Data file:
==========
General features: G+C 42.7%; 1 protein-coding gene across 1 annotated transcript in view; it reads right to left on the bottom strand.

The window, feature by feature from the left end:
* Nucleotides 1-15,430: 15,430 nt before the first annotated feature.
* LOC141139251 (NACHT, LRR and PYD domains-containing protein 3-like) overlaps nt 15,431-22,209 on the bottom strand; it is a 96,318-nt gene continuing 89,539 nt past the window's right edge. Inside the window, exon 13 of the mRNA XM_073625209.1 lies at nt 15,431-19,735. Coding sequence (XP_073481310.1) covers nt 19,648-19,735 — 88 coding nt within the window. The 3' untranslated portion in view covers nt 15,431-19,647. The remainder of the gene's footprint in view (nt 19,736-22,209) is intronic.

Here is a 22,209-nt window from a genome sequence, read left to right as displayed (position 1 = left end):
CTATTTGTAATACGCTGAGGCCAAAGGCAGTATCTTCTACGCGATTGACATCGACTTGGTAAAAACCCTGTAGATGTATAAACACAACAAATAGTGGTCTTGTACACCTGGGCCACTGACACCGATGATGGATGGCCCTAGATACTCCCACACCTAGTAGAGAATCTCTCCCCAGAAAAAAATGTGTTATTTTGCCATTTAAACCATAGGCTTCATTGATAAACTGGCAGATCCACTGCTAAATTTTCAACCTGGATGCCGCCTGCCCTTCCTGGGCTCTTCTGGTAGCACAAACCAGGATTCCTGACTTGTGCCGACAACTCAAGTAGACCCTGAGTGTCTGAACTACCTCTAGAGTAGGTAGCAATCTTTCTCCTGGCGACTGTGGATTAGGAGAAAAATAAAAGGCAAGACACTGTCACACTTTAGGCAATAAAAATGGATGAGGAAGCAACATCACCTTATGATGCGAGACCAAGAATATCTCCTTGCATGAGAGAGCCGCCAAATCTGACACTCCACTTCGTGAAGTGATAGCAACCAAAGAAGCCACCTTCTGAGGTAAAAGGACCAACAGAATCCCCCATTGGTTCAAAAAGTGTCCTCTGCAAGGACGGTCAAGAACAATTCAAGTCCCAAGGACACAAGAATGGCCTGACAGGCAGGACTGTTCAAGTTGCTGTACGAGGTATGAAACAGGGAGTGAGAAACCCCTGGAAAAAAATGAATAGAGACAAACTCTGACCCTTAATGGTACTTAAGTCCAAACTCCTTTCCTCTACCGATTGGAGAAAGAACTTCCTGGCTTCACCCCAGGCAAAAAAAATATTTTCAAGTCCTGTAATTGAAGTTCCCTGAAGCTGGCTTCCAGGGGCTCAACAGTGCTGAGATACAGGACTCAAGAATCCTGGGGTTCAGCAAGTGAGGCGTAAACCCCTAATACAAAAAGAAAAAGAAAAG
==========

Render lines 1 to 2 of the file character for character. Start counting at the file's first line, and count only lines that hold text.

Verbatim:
General features: G+C 42.7%; 1 protein-coding gene across 1 annotated transcript in view; it reads right to left on the bottom strand.

The window, feature by feature from the left end: